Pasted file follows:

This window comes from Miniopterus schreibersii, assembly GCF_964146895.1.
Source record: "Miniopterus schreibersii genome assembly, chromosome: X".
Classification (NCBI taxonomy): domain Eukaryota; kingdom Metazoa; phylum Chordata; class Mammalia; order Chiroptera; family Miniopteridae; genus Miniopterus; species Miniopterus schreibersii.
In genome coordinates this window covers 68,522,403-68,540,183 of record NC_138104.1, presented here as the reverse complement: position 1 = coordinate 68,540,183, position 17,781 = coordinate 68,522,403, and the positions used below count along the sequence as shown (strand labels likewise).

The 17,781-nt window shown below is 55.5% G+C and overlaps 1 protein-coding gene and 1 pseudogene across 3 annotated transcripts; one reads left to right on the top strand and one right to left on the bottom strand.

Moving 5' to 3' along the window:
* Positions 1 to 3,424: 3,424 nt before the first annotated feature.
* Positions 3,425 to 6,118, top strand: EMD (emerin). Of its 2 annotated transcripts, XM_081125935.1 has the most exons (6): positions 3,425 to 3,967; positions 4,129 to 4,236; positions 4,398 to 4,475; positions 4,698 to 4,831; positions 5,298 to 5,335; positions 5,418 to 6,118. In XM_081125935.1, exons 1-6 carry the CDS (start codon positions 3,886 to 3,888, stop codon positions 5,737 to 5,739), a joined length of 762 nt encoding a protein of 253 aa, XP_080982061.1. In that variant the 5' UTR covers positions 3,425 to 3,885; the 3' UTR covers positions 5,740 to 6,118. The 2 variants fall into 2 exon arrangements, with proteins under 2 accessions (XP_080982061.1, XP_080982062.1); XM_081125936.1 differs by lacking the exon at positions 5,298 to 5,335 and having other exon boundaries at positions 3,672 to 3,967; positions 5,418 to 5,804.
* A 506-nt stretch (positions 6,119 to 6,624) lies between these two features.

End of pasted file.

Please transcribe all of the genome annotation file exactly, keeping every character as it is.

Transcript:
This window comes from Miniopterus schreibersii, assembly GCF_964146895.1.
Source record: "Miniopterus schreibersii genome assembly, chromosome: X".
Classification (NCBI taxonomy): domain Eukaryota; kingdom Metazoa; phylum Chordata; class Mammalia; order Chiroptera; family Miniopteridae; genus Miniopterus; species Miniopterus schreibersii.
In genome coordinates this window covers 68,522,403-68,540,183 of record NC_138104.1, presented here as the reverse complement: position 1 = coordinate 68,540,183, position 17,781 = coordinate 68,522,403, and the positions used below count along the sequence as shown (strand labels likewise).

The 17,781-nt window shown below is 55.5% G+C and overlaps 1 protein-coding gene and 1 pseudogene across 3 annotated transcripts; one reads left to right on the top strand and one right to left on the bottom strand.

Moving 5' to 3' along the window:
* Positions 1 to 3,424: 3,424 nt before the first annotated feature.
* Positions 3,425 to 6,118, top strand: EMD (emerin). Of its 2 annotated transcripts, XM_081125935.1 has the most exons (6): positions 3,425 to 3,967; positions 4,129 to 4,236; positions 4,398 to 4,475; positions 4,698 to 4,831; positions 5,298 to 5,335; positions 5,418 to 6,118. In XM_081125935.1, exons 1-6 carry the CDS (start codon positions 3,886 to 3,888, stop codon positions 5,737 to 5,739), a joined length of 762 nt encoding a protein of 253 aa, XP_080982061.1. In that variant the 5' UTR covers positions 3,425 to 3,885; the 3' UTR covers positions 5,740 to 6,118. The 2 variants fall into 2 exon arrangements, with proteins under 2 accessions (XP_080982061.1, XP_080982062.1); XM_081125936.1 differs by lacking the exon at positions 5,298 to 5,335 and having other exon boundaries at positions 3,672 to 3,967; positions 5,418 to 5,804.
* A 506-nt stretch (positions 6,119 to 6,624) lies between these two features.